Advancing research on climate change, conflict and migration
AbstractPolicy makers across the entire globe have repetitively expressed concern about climate change as a trigger of mass migration and increased political instability. Recent research on both climate-conflict and climatemigration
linkages has gained significant attention in the scientific and public debate. Both research fields are deeply intertwined and share some common characteristics. They also have been rapidly evolving during the past years with major achievements being made. Perhaps most importantly, an improved understanding of the role of (potential) climate change impacts in migration and conflicts has been achieved, which has been essential for moving beyond environmental determinism toward a more nuanced exploration of the interlinkages between climate, conflict and migration. Yet, significant conversations and uncertainties continue to exist, hence indicating the urgent need for further advances in these fields. Here, we debate cross-cutting and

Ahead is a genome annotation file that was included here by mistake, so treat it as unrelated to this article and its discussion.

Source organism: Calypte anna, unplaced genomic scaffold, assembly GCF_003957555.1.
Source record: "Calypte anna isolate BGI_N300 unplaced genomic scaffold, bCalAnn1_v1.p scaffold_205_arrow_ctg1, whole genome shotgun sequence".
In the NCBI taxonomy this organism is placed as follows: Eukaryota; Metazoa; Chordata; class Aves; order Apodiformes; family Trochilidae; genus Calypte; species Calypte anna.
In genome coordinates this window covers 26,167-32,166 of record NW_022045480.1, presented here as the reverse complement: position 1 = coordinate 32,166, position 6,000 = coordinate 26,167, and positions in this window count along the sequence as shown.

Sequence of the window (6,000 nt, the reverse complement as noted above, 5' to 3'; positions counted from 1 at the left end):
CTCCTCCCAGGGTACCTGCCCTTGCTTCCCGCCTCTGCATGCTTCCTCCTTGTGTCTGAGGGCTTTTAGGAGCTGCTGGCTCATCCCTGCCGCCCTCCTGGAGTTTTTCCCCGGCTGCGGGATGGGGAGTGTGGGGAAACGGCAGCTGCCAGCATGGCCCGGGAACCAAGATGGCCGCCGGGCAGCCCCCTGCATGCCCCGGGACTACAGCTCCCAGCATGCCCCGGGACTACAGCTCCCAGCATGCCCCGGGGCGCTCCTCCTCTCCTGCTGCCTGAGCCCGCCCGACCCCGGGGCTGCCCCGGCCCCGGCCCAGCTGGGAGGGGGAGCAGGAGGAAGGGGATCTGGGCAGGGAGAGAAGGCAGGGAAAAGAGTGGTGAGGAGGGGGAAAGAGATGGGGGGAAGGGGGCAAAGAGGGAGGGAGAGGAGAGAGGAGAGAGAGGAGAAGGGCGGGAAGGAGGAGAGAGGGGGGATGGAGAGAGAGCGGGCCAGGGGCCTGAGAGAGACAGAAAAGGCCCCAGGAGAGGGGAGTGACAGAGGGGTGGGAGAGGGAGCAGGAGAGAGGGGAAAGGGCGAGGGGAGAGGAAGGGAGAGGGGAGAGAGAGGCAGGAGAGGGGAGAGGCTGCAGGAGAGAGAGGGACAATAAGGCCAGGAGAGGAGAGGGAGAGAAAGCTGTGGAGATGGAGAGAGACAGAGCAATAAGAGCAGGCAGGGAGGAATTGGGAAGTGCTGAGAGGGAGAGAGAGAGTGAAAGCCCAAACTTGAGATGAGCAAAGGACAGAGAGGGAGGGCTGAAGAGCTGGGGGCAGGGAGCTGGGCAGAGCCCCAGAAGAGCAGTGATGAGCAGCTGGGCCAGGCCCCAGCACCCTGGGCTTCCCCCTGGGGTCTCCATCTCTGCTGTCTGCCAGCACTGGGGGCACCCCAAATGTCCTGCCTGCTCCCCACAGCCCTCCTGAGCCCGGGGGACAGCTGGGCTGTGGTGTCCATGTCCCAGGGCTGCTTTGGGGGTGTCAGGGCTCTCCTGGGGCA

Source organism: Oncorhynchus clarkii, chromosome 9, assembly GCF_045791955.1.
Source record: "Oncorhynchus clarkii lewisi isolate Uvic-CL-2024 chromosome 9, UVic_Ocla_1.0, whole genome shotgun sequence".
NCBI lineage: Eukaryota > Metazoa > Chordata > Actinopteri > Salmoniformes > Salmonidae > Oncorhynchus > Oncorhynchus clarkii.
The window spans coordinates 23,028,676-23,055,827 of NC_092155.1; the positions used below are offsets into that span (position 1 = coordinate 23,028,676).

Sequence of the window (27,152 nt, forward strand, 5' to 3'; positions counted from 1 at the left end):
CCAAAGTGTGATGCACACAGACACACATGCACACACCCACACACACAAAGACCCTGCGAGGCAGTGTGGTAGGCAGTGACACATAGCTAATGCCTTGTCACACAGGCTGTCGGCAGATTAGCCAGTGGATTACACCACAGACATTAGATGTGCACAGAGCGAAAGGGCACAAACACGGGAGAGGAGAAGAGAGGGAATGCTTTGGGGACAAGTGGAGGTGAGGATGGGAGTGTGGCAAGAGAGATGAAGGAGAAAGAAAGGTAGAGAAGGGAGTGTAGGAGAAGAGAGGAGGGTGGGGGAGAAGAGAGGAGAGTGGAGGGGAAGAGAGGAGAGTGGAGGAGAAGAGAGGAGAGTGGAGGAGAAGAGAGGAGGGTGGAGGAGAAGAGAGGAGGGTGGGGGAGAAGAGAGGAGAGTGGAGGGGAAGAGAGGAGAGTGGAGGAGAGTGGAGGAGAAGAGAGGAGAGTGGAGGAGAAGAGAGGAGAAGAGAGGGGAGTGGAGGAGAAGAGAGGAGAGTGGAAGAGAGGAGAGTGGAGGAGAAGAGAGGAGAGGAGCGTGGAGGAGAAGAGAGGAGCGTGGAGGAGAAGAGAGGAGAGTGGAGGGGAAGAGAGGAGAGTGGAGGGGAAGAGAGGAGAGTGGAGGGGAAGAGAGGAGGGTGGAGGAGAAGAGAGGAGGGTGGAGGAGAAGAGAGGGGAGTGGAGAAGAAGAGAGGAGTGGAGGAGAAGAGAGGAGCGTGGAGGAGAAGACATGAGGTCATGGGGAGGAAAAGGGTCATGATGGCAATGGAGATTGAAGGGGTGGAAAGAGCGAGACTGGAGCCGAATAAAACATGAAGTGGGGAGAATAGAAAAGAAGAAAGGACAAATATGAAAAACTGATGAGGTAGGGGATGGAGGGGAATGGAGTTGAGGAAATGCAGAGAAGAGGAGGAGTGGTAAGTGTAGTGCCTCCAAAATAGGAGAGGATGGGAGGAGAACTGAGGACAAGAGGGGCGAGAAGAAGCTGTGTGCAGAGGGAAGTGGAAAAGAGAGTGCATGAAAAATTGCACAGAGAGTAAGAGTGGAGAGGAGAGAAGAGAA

common pitfalls in both research fields and their implications for policy and research. These pitfalls include (i) insufficient attention to context factors and causal chains, (ii) underestimation of complex spatio-temporal patterns, (iii) discrepancies between quantitative and qualitative evidence, (iv) the non-consideration of adaptation strategies, and (v) a narrow spectrum of methods. We illustrate best practices and suggest ways to move the debate forward.
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